The economy of a nation can only progress and grow if it can secure itself from multiple threat vectors that can derail its sovereignty. Suresh Prabhu, the honourable Minister of Commerce & Industry, India, highlighted this argument at the recently concluded Synergia Conclave 2017 – Security 360.
Security and development go hand and hand. Studies find that areas experiencing terrorism have 10 percent slower growth than surrounding areas ten years down the road. In the Middle East, the World Bank considers IS responsible for a 16-percent loss in welfare capital in Iraq and a 11 percent loss in Lebanon. In East Africa, Al Qaeda–influenced terrorist group Al Shabaab’s attacks in Kenya have hurt the tourist economy, for which it relies on for 12 percent of GDP.
While mainstream development economists have tended to discount the role of the security sector in development, analysts have presented theories about the ways in which the security sector influences economic and political development, for both good and ill.
For any nation in the world, high on the list of concerns is national economic security. It is the ability to protect or to advance economic interests in the face of circumstances that may threaten or block these interests. A strong military is one that can respond to multiple threats. It also requires strong economic underpinnings--and economic instruments can serve as a non-military form of defence.
The Synergia Conclave – Security 360 was held between November 17th and 19th in Bangalore. Experts from across the world congregated to discuss security and business issues in an increasingly digitised asymmetric world. Suresh Prabhu, the honourable Minister of Commerce & Industry, India, spoke about how the security of a nation plays a vital role in the development of its economy.
He said, “Any economic activity presupposes that there is a secured environment. The stability to industrial policy and industrial activity happens only when the security environment is good. It also enhances the ability of the people to think positively, and security ensures economic development. So, the prerequisite for economic development is security.”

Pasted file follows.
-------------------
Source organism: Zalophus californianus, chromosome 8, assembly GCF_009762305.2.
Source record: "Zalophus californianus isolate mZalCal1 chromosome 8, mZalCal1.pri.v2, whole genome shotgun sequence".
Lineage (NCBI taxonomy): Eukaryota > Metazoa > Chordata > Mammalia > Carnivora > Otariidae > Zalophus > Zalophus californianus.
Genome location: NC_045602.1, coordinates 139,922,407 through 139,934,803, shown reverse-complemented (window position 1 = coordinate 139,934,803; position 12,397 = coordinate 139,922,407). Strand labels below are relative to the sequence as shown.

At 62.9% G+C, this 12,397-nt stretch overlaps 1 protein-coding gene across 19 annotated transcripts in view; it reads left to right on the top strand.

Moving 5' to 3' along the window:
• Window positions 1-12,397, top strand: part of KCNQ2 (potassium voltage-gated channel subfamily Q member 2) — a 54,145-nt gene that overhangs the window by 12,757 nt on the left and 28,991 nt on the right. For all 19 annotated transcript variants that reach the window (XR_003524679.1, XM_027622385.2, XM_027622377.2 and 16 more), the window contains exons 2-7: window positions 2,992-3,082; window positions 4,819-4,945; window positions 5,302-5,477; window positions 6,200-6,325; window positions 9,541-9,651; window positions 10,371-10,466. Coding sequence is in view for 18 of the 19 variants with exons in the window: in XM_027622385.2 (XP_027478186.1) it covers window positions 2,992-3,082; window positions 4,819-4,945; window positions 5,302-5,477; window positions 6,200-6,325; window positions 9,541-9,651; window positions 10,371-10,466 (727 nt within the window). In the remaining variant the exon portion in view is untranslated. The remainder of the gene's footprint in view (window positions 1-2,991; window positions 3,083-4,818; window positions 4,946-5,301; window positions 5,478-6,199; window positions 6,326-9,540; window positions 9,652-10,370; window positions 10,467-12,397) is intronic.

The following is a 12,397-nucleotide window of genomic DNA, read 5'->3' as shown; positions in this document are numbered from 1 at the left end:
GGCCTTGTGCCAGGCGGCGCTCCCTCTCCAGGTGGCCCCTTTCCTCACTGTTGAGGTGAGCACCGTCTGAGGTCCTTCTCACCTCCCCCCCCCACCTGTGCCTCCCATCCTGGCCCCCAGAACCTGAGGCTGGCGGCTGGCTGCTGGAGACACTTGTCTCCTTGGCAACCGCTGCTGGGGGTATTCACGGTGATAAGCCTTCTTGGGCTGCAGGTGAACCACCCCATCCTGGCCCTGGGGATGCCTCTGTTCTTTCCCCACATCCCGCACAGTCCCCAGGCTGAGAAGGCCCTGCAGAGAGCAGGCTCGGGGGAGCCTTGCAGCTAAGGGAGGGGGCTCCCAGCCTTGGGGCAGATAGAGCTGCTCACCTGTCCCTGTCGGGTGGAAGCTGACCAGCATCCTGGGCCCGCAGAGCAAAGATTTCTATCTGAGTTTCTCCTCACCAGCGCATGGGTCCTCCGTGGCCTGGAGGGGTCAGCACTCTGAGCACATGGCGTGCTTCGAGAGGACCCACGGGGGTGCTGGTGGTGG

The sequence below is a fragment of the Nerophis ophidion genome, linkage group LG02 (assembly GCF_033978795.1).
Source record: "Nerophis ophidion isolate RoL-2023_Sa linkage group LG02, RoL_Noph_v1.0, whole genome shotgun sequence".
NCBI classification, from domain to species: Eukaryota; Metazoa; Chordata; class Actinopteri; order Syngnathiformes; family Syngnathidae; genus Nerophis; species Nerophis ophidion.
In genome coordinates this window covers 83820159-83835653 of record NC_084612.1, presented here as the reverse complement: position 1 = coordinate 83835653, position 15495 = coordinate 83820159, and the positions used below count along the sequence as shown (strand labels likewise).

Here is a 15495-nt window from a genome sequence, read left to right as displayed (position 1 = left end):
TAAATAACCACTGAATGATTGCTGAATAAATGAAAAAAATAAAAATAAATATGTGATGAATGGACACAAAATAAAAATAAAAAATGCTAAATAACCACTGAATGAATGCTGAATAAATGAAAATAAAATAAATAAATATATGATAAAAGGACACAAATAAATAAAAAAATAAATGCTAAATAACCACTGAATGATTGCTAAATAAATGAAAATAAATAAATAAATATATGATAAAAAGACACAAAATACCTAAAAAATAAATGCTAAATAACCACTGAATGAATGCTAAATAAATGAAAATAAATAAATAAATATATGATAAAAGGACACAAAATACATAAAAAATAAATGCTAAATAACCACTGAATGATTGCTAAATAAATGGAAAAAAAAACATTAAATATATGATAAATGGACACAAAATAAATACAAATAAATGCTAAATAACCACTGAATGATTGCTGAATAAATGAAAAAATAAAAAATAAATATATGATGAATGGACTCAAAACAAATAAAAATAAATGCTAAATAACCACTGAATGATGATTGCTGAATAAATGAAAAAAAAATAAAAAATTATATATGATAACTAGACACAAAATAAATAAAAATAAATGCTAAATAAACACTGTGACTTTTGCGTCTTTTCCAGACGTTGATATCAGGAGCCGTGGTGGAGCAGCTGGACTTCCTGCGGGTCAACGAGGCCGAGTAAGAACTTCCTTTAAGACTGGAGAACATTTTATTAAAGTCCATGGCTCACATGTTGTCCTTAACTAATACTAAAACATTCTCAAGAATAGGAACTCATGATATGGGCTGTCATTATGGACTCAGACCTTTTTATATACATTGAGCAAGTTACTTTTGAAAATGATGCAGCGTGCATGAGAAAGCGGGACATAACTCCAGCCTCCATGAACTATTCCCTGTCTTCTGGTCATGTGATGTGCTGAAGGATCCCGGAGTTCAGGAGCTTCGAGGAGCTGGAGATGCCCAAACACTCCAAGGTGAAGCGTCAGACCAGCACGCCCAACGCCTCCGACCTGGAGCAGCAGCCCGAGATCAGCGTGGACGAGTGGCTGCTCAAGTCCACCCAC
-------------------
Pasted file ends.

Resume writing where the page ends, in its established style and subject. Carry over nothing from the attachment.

The minister spoke about the main focus of the Synergia Conclave noting that “this conclave aims to highlight security issues, with a focus on creating & sustaining a dialogue, facilitating action that increases security with a pro-active and spatial understanding of the entire issue. In addition, it brings together global industry leaders, strategic thinkers, security practitioners, policy makers and media heads on a single platform to provide a 360-degree perspective.”
Suresh Prabhu also highlighted the importance of the Synergia Conclave and role it plays in bringing thought leaders and experts onto one platform to come up with innovative solutions and ideas. He said, “I am certain that the presentations and panel discussions will be very insightful and will give all the participants an opportunity to interact with and learn from leading security & cyber experts all across the globe in proving effective solutions. I look forward to attending the next Synergia Conclave in 2019. Let me again wish the Synergia Foundation, its president Tobby Simon, the distinguished speakers, delegates the very best for the Synergia Conclave.”
Our assessment is that if a nation cannot guarantee the security & safety of its citizens and its sovereignty, then it will not be able to develop economically. A country under constant threat will not be able to invest in its economy.